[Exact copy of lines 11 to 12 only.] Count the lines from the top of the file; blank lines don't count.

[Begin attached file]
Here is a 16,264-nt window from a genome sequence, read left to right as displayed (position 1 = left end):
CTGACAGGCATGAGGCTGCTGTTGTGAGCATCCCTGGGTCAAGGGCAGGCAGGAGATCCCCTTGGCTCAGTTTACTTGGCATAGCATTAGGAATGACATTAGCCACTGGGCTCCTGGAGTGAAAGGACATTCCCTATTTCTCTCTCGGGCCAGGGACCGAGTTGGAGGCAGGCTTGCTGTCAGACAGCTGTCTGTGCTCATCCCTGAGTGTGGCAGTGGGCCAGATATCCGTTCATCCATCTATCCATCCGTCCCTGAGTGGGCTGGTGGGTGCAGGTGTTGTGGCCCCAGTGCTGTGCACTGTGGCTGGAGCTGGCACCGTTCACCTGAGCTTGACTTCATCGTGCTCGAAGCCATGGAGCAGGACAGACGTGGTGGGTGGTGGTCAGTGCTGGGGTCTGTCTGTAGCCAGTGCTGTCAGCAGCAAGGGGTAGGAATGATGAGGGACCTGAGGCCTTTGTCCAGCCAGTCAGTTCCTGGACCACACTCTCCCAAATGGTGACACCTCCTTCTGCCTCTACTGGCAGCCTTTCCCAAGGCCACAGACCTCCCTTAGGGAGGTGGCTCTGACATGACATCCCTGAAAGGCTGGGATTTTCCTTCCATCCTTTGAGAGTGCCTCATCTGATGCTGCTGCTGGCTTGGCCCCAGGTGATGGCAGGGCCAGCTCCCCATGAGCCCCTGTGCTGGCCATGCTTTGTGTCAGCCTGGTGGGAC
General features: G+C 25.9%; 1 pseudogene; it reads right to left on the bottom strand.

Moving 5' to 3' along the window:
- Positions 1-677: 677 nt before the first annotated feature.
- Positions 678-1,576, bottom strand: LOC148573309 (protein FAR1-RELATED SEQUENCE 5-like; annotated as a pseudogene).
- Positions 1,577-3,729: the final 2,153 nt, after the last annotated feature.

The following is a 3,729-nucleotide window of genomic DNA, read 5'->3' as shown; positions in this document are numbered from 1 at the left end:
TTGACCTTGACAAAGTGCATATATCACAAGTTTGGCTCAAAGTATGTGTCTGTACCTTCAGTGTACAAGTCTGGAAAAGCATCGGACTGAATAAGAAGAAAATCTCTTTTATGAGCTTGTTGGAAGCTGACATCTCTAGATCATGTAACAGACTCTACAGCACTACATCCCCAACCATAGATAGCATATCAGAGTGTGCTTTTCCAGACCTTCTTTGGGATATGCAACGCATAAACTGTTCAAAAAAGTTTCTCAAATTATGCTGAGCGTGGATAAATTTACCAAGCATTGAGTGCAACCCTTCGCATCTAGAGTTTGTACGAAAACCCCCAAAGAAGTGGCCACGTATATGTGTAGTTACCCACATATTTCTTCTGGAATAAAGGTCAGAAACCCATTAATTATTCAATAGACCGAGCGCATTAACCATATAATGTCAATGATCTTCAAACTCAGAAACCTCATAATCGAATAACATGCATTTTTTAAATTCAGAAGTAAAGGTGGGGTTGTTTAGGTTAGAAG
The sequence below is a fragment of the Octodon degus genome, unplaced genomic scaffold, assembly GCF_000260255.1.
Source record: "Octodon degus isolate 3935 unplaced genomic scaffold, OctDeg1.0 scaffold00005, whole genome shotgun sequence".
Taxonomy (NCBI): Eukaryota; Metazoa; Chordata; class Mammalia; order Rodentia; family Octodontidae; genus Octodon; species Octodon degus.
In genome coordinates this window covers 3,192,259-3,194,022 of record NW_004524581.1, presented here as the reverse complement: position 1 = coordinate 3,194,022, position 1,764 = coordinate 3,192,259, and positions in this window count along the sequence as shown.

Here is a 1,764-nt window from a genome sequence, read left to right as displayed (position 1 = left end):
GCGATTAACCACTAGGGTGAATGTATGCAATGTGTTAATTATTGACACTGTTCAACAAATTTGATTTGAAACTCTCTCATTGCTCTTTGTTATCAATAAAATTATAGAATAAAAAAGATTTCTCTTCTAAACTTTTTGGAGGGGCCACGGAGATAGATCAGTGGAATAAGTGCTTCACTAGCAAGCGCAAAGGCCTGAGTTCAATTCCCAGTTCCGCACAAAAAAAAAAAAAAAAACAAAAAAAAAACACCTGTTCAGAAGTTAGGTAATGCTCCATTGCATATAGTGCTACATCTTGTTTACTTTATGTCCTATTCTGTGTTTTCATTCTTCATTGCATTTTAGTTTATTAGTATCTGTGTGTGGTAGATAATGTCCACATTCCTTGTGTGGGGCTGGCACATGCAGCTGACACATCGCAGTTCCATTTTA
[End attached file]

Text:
Source record: "Octodon degus isolate 3935 unplaced genomic scaffold, OctDeg1.0 scaffold00005, whole genome shotgun sequence".
Taxonomy (NCBI): Eukaryota; Metazoa; Chordata; class Mammalia; order Rodentia; family Octodontidae; genus Octodon; species Octodon degus.